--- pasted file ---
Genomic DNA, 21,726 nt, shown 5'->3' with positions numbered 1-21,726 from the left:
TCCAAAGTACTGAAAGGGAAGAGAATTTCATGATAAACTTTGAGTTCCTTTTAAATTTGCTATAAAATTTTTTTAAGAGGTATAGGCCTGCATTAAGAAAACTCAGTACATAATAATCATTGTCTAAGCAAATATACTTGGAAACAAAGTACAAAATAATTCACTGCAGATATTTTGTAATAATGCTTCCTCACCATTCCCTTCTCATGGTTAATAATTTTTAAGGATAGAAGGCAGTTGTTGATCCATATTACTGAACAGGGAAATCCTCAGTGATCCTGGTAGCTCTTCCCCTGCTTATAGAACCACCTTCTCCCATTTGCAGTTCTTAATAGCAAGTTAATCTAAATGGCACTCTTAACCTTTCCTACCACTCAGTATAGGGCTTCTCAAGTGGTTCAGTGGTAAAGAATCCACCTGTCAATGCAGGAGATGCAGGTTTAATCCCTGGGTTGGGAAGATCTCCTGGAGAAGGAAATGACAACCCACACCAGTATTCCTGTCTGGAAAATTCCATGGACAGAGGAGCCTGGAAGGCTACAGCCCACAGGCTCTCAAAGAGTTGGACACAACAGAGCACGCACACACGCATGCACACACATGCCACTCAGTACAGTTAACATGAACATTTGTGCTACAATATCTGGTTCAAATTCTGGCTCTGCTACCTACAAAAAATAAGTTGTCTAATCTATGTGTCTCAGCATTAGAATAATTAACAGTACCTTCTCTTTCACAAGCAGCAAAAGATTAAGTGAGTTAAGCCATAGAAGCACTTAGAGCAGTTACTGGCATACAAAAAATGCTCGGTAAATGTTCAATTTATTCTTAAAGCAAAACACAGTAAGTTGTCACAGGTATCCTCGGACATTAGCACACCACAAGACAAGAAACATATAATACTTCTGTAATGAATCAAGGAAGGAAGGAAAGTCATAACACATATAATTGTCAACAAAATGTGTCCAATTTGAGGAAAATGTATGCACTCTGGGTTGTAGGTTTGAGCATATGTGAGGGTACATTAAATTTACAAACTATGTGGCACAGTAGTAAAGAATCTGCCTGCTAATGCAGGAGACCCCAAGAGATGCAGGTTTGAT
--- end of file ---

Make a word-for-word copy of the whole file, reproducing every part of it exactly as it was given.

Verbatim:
Genomic DNA, 21,726 nt, shown 5'->3' with positions numbered 1-21,726 from the left:
TCCAAAGTACTGAAAGGGAAGAGAATTTCATGATAAACTTTGAGTTCCTTTTAAATTTGCTATAAAATTTTTTTAAGAGGTATAGGCCTGCATTAAGAAAACTCAGTACATAATAATCATTGTCTAAGCAAATATACTTGGAAACAAAGTACAAAATAATTCACTGCAGATATTTTGTAATAATGCTTCCTCACCATTCCCTTCTCATGGTTAATAATTTTTAAGGATAGAAGGCAGTTGTTGATCCATATTACTGAACAGGGAAATCCTCAGTGATCCTGGTAGCTCTTCCCCTGCTTATAGAACCACCTTCTCCCATTTGCAGTTCTTAATAGCAAGTTAATCTAAATGGCACTCTTAACCTTTCCTACCACTCAGTATAGGGCTTCTCAAGTGGTTCAGTGGTAAAGAATCCACCTGTCAATGCAGGAGATGCAGGTTTAATCCCTGGGTTGGGAAGATCTCCTGGAGAAGGAAATGACAACCCACACCAGTATTCCTGTCTGGAAAATTCCATGGACAGAGGAGCCTGGAAGGCTACAGCCCACAGGCTCTCAAAGAGTTGGACACAACAGAGCACGCACACACGCATGCACACACATGCCACTCAGTACAGTTAACATGAACATTTGTGCTACAATATCTGGTTCAAATTCTGGCTCTGCTACCTACAAAAAATAAGTTGTCTAATCTATGTGTCTCAGCATTAGAATAATTAACAGTACCTTCTCTTTCACAAGCAGCAAAAGATTAAGTGAGTTAAGCCATAGAAGCACTTAGAGCAGTTACTGGCATACAAAAAATGCTCGGTAAATGTTCAATTTATTCTTAAAGCAAAACACAGTAAGTTGTCACAGGTATCCTCGGACATTAGCACACCACAAGACAAGAAACATATAATACTTCTGTAATGAATCAAGGAAGGAAGGAAAGTCATAACACATATAATTGTCAACAAAATGTGTCCAATTTGAGGAAAATGTATGCACTCTGGGTTGTAGGTTTGAGCATATGTGAGGGTACATTAAATTTACAAACTATGTGGCACAGTAGTAAAGAATCTGCCTGCTAATGCAGGAGACCCCAAGAGATGCAGGTTTGAT